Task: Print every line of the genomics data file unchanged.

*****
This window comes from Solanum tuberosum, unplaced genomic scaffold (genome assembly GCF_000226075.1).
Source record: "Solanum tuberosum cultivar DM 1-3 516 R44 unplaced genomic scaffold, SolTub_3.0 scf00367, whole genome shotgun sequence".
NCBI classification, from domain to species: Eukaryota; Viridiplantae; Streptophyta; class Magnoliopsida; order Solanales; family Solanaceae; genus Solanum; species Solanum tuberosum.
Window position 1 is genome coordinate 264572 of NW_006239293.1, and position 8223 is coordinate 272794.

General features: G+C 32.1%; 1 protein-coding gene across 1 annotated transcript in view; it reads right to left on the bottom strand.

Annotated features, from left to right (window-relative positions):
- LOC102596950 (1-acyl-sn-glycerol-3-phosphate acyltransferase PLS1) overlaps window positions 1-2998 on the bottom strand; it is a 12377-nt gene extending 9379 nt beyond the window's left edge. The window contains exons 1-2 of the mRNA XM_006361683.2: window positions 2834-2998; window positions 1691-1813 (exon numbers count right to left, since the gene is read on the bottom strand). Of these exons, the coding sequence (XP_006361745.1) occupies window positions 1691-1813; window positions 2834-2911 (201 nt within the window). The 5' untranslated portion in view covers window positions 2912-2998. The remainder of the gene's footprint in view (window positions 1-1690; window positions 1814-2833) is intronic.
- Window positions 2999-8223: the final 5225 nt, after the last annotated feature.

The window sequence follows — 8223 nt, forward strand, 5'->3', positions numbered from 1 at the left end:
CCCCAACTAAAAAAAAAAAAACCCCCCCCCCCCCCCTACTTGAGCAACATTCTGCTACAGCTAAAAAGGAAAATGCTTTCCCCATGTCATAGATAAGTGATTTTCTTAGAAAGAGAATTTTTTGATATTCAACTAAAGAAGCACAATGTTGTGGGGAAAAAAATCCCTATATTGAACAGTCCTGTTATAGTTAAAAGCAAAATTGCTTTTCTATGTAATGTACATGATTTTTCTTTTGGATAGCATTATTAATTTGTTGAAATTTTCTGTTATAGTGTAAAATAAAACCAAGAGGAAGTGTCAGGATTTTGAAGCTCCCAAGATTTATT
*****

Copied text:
This window comes from Solanum tuberosum, unplaced genomic scaffold (genome assembly GCF_000226075.1).
Source record: "Solanum tuberosum cultivar DM 1-3 516 R44 unplaced genomic scaffold, SolTub_3.0 scf00367, whole genome shotgun sequence".
NCBI classification, from domain to species: Eukaryota; Viridiplantae; Streptophyta; class Magnoliopsida; order Solanales; family Solanaceae; genus Solanum; species Solanum tuberosum.
Window position 1 is genome coordinate 264572 of NW_006239293.1, and position 8223 is coordinate 272794.

General features: G+C 32.1%; 1 protein-coding gene across 1 annotated transcript in view; it reads right to left on the bottom strand.

Annotated features, from left to right (window-relative positions):
- LOC102596950 (1-acyl-sn-glycerol-3-phosphate acyltransferase PLS1) overlaps window positions 1-2998 on the bottom strand; it is a 12377-nt gene extending 9379 nt beyond the window's left edge. The window contains exons 1-2 of the mRNA XM_006361683.2: window positions 2834-2998; window positions 1691-1813 (exon numbers count right to left, since the gene is read on the bottom strand). Of these exons, the coding sequence (XP_006361745.1) occupies window positions 1691-1813; window positions 2834-2911 (201 nt within the window). The 5' untranslated portion in view covers window positions 2912-2998. The remainder of the gene's footprint in view (window positions 1-1690; window positions 1814-2833) is intronic.
- Window positions 2999-8223: the final 5225 nt, after the last annotated feature.

The window sequence follows — 8223 nt, forward strand, 5'->3', positions numbered from 1 at the left end:
CCCCAACTAAAAAAAAAAAAACCCCCCCCCCCCCCCTACTTGAGCAACATTCTGCTACAGCTAAAAAGGAAAATGCTTTCCCCATGTCATAGATAAGTGATTTTCTTAGAAAGAGAATTTTTTGATATTCAACTAAAGAAGCACAATGTTGTGGGGAAAAAAATCCCTATATTGAACAGTCCTGTTATAGTTAAAAGCAAAATTGCTTTTCTATGTAATGTACATGATTTTTCTTTTGGATAGCATTATTAATTTGTTGAAATTTTCTGTTATAGTGTAAAATAAAACCAAGAGGAAGTGTCAGGATTTTGAAGCTCCCAAGATTTATT